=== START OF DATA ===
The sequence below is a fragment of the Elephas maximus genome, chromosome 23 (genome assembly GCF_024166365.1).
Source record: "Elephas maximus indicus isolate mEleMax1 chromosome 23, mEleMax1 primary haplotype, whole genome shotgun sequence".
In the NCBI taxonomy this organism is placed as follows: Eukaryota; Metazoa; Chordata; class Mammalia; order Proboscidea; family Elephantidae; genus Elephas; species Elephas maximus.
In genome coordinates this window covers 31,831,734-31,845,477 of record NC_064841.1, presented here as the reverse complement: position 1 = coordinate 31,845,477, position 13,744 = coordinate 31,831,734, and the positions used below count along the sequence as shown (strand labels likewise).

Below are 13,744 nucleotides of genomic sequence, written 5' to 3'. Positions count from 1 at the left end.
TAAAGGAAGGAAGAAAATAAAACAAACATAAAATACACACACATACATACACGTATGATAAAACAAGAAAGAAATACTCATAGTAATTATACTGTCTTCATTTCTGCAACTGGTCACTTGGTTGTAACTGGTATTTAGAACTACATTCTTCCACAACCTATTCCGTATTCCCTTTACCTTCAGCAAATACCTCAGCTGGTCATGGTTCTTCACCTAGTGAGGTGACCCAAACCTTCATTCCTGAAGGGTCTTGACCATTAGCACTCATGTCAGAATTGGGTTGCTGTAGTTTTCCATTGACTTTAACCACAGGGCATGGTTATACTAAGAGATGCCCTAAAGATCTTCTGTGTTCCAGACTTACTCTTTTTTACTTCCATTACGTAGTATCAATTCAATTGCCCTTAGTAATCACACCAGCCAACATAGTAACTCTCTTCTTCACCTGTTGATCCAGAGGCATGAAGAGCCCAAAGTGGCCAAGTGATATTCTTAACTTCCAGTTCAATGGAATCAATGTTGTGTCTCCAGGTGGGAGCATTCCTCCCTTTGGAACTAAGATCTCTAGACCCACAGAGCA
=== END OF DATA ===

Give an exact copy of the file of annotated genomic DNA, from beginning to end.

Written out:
The sequence below is a fragment of the Elephas maximus genome, chromosome 23 (genome assembly GCF_024166365.1).
Source record: "Elephas maximus indicus isolate mEleMax1 chromosome 23, mEleMax1 primary haplotype, whole genome shotgun sequence".
In the NCBI taxonomy this organism is placed as follows: Eukaryota; Metazoa; Chordata; class Mammalia; order Proboscidea; family Elephantidae; genus Elephas; species Elephas maximus.
In genome coordinates this window covers 31,831,734-31,845,477 of record NC_064841.1, presented here as the reverse complement: position 1 = coordinate 31,845,477, position 13,744 = coordinate 31,831,734, and the positions used below count along the sequence as shown (strand labels likewise).

Below are 13,744 nucleotides of genomic sequence, written 5' to 3'. Positions count from 1 at the left end.
TAAAGGAAGGAAGAAAATAAAACAAACATAAAATACACACACATACATACACGTATGATAAAACAAGAAAGAAATACTCATAGTAATTATACTGTCTTCATTTCTGCAACTGGTCACTTGGTTGTAACTGGTATTTAGAACTACATTCTTCCACAACCTATTCCGTATTCCCTTTACCTTCAGCAAATACCTCAGCTGGTCATGGTTCTTCACCTAGTGAGGTGACCCAAACCTTCATTCCTGAAGGGTCTTGACCATTAGCACTCATGTCAGAATTGGGTTGCTGTAGTTTTCCATTGACTTTAACCACAGGGCATGGTTATACTAAGAGATGCCCTAAAGATCTTCTGTGTTCCAGACTTACTCTTTTTTACTTCCATTACGTAGTATCAATTCAATTGCCCTTAGTAATCACACCAGCCAACATAGTAACTCTCTTCTTCACCTGTTGATCCAGAGGCATGAAGAGCCCAAAGTGGCCAAGTGATATTCTTAACTTCCAGTTCAATGGAATCAATGTTGTGTCTCCAGGTGGGAGCATTCCTCCCTTTGGAACTAAGATCTCTAGACCCACAGAGCA